The Yuma Territorial Prison is a former prison located in Yuma, Arizona, United States. Opened on July 1, 1876, and shut down on September 15, 1909. It is one of the Yuma Crossing and Associated Sites on the National Register of Historic Places in the Yuma Crossing National Heritage Area. The site is now operated as a historical museum by Arizona State Parks as Yuma Territorial Prison State Historic Park.
|The Yuma Territorial Prison|
|Location||Yuma, Arizona, United States|
|Coordinates||32°43′37″N 114°36′54″W / 32.72694°N 114.61500°W|
Opened while Arizona was still a U.S. territory, the prison accepted its first inmate on July 1, 1876. For the next 33 years 3,069 prisoners, including 29 women, served sentences there for crimes ranging from murder to polygamy. The prison was under continuous construction with labor provided by the prisoners. In 1909, the last prisoner left the Territorial Prison for the newly constructed Arizona State Prison Complex located in Florence, Arizona. It was also the third historic park in Arizona. The state historic park also contains a graveyard where 104 of the prisoners are buried.
Yuma Union High School occupied the buildings from 1910 to 1914. When the school's football team played against Phoenix and unexpectedly won, the Phoenix team called the Yuma team "criminals". Yuma High adopted the nickname with pride, sometimes shortened to the "Crims". The school's symbol is the face of a hardened criminal, and the student merchandise shop is called the Cell Block.
- Burt Alvord – Cochise County lawman and train robber
- Bill Downing – Train robber
- William J. Flake – Mormon pioneer imprisoned for violating the Edmunds Act
- Pearl Hart – stagecoach robber
- "Buckskin Frank" Leslie – gunfighter and killer of Billy Claiborne
- Ricardo Flores Magón – Mexican revolutionary, founder of the Partido Liberal Mexicano
- Pete Spence – outlaw involved in the Earp-Clanton feud
In popular cultureEdit
(Listed chronologically) The Yuma Territorial Prison has been featured in:
- "Three-Ten to Yuma", a 1953 western short story written by Elmore Leonard, and also in two film adaptations:
- 3:10 to Yuma, the 1957 original (directed by Delmer Daves and starring Glenn Ford and Van Heflin), and the 2007 remake, also titled 3:10 to Yuma, directed by James Mangold and starring Russell Crowe and Christian Bale.
- 26 Men, the 1957 episode "Incident at Yuma" of the syndicated western series of true stories of the Arizona Rangers, focuses on a prison break and the difficulty of gathering a posse faced by Captain Thomas H. Rynning, portrayed by Tristram Coffin.
- "Hell Hole Prison" season 12, episode 8 of the Travel Channel show Ghost Adventures was shot at the prison. focusing its allegedly history of hauntings.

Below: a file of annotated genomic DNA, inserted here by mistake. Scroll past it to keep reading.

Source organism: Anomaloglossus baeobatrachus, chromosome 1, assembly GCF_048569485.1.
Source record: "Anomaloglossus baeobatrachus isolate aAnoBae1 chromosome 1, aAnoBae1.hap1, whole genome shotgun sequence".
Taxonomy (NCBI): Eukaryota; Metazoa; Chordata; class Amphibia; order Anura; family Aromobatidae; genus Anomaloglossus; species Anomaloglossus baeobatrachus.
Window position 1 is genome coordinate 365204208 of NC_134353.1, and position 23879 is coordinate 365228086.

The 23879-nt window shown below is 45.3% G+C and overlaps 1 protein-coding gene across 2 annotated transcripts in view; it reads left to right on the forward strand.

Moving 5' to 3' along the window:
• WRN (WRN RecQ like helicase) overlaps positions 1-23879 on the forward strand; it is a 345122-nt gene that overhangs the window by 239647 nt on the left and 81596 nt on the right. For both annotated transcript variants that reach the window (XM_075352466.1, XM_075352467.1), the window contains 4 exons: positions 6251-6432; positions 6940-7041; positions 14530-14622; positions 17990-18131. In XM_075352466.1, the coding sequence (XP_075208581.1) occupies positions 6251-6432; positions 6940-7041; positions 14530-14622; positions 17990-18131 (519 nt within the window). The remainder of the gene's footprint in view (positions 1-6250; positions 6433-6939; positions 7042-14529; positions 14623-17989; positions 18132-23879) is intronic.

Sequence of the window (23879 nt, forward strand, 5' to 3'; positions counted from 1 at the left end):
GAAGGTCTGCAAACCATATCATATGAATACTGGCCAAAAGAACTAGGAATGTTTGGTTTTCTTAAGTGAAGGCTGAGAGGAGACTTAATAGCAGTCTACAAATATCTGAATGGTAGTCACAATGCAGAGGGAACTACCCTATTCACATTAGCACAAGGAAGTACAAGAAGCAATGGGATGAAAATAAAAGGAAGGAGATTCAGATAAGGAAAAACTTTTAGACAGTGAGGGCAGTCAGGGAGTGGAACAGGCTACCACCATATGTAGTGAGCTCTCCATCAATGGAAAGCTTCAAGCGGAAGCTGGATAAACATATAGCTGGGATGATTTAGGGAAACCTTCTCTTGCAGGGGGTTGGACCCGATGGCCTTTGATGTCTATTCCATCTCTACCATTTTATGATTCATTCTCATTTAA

- The prison was one of the two featured stories on the 71st episode of the podcast And That's Why We Drink.
- Named one of the top haunted destinations in America by USA Today in October 2020.
The main guard tower.
A mugshot of Pete Spence at the Yuma Territorial Prison in 1883.
- Thomas H. Rynning – former warden of the prison
- Ben Daniels – former superintendent of the prison
- Clifton Cliff Jail – historic site in the Clifton Townsite Historic District of Clifton, Arizona
- Gleeson Jail – in Gleeson, Arizona
- Jose Maria Redondo – the "Father of the Yuma Territorial Prison"
- List of historic properties in Yuma, Arizona
- Johnny Behan Past warden
- ^ Trafzer, Cliff; George, Steve (1980). Prison Centennial, 1876–1976. Yuma County Historical Society. p. 6. OCLC 906535980.
- ^ "Yuma Territorial Prison State Historic Park in Arizona | USA". azstateparks.com. Retrieved 2010-09-09.
- ^ "Yuma Territorial Prison State Historic Park, AZ A". www.desertusa.com.
- ^ "Yuma Territorial Prison State Historic Park". www.sangres.com.
- ^ "Wildernet.com". www.wildernet.com.
- ^ "Yuma Territorial Prison – Arizona Ghost Town". www.ghosttowns.com.
- ^ "Arizona Department of Corrections". Archived from the original on 2010-04-22. Retrieved 2010-05-27.
- ^ "Yuma Territorial Prison State Park Map" (PDF).
- ^ Yuma Union – Yuma HS: History Archived September 27, 2011, at the Wayback Machine
- ^ "Save the Yuma Territorial Prison!". Archived from the original on July 7, 2011. Retrieved May 27, 2010.
- ^ "Yuma Territorial Prison". Atlas Obscura.
- ^ Jane Eppinga (November–December 1997). "Hellhole on the Colorado". American Cowboy. American Cowboy LLC: 88–89. ISSN 1079-3690. Retrieved 17 August 2017.
- ^ "Yuma Territorial Prison State Park, Museum & Exhibits - Yuma's #1 Tourist Destination". Yuma Territorial Prison State Park, Museum & Exhibits – Yuma's #1 Tourist Destination.
- ^ "Pop Culture 101 – 3:10 to Yuma".
- ^ "3:10 to Yuma event includes Johnny Cash tribute | prison, yuma, campaign - Life - YumaSun". www.yumasun.com. Archived from the original on 26 July 2011. Retrieved 22 May 2022.
- ^ "3:10 to Yuma (2007) - IMDb" – via www.imdb.com.
- ^ "Hollywood - Chain Gang for Yuma Territorial Prison - Save the Prison - Yuma, AZ". Archived from the original on March 1, 2010. Retrieved May 27, 2010.
- ^ "Hell Hole Prison". Travel Channel. Retrieved 2021-06-24.
- ^ "Listen". And That's Why We Drink. Retrieved 2021-06-24.
- ^ "Halloween fright: These are the top haunted destinations in the US, according to readers". www.usatoday.com. Retrieved 2021-06-24.
- Joseph Stocker (May 1961). "City of Lost Hope". Arizona Highways. XXXVII (5): 36–39 – via Arizona Memory Project.
- Yuma Territorial Prison Museum and Park – Historic Yuma AZ
- Arizona State Parks: Yuma Territorial Prison State Historic Park website
- AZ Department of Corrections: Early History, with Yuma Territorial Prison – Arizona Department of Corrections
- U.S. Geological Survey Geographic Names Information System: Yuma Territorial Prison
- Yuma Territorial Prison – ghosttowns.com